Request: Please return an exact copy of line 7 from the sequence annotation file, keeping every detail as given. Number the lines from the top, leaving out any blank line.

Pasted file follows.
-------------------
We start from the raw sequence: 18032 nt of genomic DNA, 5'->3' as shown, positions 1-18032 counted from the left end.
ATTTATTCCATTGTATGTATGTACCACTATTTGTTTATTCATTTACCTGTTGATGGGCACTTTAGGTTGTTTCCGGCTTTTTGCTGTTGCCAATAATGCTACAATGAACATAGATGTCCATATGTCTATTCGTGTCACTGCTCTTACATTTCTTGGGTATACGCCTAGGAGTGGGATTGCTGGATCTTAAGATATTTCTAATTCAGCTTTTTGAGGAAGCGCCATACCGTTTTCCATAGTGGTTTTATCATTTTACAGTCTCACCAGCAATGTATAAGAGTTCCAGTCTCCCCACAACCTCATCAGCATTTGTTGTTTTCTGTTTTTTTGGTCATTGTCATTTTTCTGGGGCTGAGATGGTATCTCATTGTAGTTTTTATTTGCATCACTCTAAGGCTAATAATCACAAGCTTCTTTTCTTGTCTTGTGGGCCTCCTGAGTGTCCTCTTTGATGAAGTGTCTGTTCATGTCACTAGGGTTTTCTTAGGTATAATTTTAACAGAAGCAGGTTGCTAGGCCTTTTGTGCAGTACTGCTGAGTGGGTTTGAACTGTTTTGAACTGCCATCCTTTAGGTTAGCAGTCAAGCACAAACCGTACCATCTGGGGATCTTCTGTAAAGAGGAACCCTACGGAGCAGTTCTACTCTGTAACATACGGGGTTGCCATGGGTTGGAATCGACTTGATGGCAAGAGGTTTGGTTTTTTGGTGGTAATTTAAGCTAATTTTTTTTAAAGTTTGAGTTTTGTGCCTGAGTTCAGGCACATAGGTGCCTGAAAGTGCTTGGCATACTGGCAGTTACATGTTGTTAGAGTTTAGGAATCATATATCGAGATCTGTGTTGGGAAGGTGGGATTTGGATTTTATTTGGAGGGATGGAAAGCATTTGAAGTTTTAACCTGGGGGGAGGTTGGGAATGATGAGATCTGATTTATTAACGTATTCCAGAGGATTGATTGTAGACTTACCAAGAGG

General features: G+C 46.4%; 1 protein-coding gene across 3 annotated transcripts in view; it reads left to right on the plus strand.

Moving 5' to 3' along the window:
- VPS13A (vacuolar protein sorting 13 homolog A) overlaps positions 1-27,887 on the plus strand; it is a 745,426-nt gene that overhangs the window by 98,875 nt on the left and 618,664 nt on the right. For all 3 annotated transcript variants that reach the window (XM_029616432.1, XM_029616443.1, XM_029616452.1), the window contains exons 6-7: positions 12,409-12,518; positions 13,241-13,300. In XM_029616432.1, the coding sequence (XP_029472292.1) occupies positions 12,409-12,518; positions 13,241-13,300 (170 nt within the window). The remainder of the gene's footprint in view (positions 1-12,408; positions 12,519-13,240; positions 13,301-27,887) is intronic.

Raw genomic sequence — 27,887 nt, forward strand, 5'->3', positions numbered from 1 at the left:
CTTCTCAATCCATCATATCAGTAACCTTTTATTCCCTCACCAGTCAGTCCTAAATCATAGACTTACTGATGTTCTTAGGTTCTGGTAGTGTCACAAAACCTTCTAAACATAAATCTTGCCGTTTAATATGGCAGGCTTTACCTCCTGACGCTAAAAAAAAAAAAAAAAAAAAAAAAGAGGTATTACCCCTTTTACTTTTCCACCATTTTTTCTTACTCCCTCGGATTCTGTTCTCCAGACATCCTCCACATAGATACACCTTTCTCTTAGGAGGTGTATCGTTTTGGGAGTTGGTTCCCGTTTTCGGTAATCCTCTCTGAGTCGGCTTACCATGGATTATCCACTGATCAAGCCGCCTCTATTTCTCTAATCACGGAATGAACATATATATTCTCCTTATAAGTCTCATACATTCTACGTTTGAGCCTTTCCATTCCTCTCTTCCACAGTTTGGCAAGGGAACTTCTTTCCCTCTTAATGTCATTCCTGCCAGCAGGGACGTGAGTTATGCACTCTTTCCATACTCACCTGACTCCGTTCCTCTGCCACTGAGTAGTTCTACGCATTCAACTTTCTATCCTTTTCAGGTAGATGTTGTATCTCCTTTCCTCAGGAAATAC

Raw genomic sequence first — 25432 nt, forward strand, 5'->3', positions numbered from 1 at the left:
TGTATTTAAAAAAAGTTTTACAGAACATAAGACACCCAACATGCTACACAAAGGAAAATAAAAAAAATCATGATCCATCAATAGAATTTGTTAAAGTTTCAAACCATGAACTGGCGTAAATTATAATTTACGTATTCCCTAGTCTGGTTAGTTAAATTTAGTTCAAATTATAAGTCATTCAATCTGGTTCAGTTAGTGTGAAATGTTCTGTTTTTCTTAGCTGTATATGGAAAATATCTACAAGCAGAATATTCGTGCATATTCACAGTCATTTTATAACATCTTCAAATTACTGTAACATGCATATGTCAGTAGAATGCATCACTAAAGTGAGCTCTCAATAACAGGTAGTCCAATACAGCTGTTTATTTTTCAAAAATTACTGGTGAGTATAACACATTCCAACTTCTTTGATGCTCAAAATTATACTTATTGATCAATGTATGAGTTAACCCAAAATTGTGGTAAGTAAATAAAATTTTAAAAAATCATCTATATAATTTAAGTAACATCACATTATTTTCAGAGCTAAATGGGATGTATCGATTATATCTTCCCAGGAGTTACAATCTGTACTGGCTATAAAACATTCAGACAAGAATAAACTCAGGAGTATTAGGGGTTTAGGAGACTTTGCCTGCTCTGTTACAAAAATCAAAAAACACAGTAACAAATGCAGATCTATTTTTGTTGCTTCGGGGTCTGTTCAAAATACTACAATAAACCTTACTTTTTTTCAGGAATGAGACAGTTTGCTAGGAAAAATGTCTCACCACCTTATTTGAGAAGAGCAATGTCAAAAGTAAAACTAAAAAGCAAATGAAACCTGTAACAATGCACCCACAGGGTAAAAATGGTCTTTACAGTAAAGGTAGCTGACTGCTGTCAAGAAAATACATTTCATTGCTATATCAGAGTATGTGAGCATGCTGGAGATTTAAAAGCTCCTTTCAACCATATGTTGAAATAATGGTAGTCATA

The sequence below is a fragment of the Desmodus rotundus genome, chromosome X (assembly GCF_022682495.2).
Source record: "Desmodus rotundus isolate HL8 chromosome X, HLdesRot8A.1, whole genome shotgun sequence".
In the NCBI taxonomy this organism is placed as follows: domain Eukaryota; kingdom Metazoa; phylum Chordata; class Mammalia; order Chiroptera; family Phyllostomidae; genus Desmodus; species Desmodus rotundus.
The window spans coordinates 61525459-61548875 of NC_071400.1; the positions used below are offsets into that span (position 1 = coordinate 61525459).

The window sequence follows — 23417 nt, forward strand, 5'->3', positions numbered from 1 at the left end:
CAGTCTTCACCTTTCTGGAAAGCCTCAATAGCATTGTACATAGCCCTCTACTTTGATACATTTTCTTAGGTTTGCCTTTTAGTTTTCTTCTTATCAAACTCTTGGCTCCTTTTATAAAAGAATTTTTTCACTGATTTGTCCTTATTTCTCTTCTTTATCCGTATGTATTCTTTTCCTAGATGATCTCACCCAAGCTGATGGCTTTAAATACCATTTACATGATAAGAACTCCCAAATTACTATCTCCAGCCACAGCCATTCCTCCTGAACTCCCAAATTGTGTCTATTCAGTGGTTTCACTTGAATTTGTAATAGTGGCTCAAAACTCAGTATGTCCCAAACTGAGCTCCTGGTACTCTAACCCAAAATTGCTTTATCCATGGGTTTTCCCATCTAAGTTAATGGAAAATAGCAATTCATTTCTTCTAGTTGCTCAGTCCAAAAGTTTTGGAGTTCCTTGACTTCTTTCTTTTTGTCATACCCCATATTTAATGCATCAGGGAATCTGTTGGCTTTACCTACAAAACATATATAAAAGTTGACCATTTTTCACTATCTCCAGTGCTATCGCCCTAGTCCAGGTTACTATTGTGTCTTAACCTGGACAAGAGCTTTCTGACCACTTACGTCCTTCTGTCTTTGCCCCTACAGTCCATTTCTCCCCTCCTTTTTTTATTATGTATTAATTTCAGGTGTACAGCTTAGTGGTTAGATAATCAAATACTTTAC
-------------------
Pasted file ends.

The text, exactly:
CTTCTCAATCCATCATATCAGTAACCTTTTATTCCCTCACCAGTCAGTCCTAAATCATAGACTTACTGATGTTCTTAGGTTCTGGTAGTGTCACAAAACCTTCTAAACATAAATCTTGCCGTTTAATATGGCAGGCTTTACCTCCTGACGCTAAAAAAAAAAAAAAAAAAAAAAAAGAGGTATTACCCCTTTTACTTTTCCACCATTTTTTCTTACTCCCTCGGATTCTGTTCTCCAGACATCCTCCACATAGATACACCTTTCTCTTAGGAGGTGTATCGTTTTGGGAGTTGGTTCCCGTTTTCGGTAATCCTCTCTGAGTCGGCTTACCATGGATTATCCACTGATCAAGCCGCCTCTATTTCTCTAATCACGGAATGAACATATATATTCTCCTTATAAGTCTCATACATTCTACGTTTGAGCCTTTCCATTCCTCTCTTCCACAGTTTGGCAAGGGAACTTCTTTCCCTCTTAATGTCATTCCTGCCAGCAGGGACGTGAGTTATGCACTCTTTCCATACTCACCTGACTCCGTTCCTCTGCCACTGAGTAGTTCTACGCATTCAACTTTCTATCCTTTTCAGGTAGATGTTGTATCTCCTTTCCTCAGGAAATAC